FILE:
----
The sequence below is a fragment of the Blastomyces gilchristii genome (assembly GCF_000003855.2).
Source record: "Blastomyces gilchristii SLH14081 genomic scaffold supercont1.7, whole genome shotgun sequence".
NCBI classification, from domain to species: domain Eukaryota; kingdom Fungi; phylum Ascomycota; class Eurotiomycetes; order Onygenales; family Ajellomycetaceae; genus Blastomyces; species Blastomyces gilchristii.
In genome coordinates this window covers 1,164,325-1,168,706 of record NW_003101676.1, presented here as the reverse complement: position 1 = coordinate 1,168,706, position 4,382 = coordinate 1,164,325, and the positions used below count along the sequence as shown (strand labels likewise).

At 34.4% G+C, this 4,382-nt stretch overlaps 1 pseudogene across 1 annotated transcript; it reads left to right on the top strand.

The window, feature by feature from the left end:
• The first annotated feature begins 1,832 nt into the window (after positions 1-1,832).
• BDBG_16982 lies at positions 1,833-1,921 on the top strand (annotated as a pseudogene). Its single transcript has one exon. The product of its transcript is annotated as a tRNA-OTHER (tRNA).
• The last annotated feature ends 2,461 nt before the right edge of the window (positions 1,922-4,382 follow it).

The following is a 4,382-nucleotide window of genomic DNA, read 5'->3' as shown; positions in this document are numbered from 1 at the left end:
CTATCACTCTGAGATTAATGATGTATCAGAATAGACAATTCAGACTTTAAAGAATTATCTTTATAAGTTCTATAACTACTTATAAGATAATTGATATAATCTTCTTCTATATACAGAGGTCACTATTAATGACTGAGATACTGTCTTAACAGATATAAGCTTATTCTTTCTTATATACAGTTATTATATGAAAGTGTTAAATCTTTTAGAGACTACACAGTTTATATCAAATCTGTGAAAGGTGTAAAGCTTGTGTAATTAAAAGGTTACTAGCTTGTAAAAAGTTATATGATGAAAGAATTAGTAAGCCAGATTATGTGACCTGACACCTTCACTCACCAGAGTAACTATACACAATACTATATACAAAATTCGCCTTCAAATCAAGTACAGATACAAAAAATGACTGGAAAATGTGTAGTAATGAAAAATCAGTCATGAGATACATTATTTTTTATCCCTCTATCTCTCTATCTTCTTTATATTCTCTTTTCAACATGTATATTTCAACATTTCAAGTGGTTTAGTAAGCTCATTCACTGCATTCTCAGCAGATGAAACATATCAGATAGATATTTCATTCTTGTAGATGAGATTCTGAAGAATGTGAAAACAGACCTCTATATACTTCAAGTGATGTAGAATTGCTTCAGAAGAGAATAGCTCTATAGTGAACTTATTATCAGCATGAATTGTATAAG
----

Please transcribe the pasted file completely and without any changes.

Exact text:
The sequence below is a fragment of the Blastomyces gilchristii genome (assembly GCF_000003855.2).
Source record: "Blastomyces gilchristii SLH14081 genomic scaffold supercont1.7, whole genome shotgun sequence".
NCBI classification, from domain to species: domain Eukaryota; kingdom Fungi; phylum Ascomycota; class Eurotiomycetes; order Onygenales; family Ajellomycetaceae; genus Blastomyces; species Blastomyces gilchristii.
In genome coordinates this window covers 1,164,325-1,168,706 of record NW_003101676.1, presented here as the reverse complement: position 1 = coordinate 1,168,706, position 4,382 = coordinate 1,164,325, and the positions used below count along the sequence as shown (strand labels likewise).

At 34.4% G+C, this 4,382-nt stretch overlaps 1 pseudogene across 1 annotated transcript; it reads left to right on the top strand.

The window, feature by feature from the left end:
• The first annotated feature begins 1,832 nt into the window (after positions 1-1,832).
• BDBG_16982 lies at positions 1,833-1,921 on the top strand (annotated as a pseudogene). Its single transcript has one exon. The product of its transcript is annotated as a tRNA-OTHER (tRNA).
• The last annotated feature ends 2,461 nt before the right edge of the window (positions 1,922-4,382 follow it).

The following is a 4,382-nucleotide window of genomic DNA, read 5'->3' as shown; positions in this document are numbered from 1 at the left end:
CTATCACTCTGAGATTAATGATGTATCAGAATAGACAATTCAGACTTTAAAGAATTATCTTTATAAGTTCTATAACTACTTATAAGATAATTGATATAATCTTCTTCTATATACAGAGGTCACTATTAATGACTGAGATACTGTCTTAACAGATATAAGCTTATTCTTTCTTATATACAGTTATTATATGAAAGTGTTAAATCTTTTAGAGACTACACAGTTTATATCAAATCTGTGAAAGGTGTAAAGCTTGTGTAATTAAAAGGTTACTAGCTTGTAAAAAGTTATATGATGAAAGAATTAGTAAGCCAGATTATGTGACCTGACACCTTCACTCACCAGAGTAACTATACACAATACTATATACAAAATTCGCCTTCAAATCAAGTACAGATACAAAAAATGACTGGAAAATGTGTAGTAATGAAAAATCAGTCATGAGATACATTATTTTTTATCCCTCTATCTCTCTATCTTCTTTATATTCTCTTTTCAACATGTATATTTCAACATTTCAAGTGGTTTAGTAAGCTCATTCACTGCATTCTCAGCAGATGAAACATATCAGATAGATATTTCATTCTTGTAGATGAGATTCTGAAGAATGTGAAAACAGACCTCTATATACTTCAAGTGATGTAGAATTGCTTCAGAAGAGAATAGCTCTATAGTGAACTTATTATCAGCATGAATTGTATAAG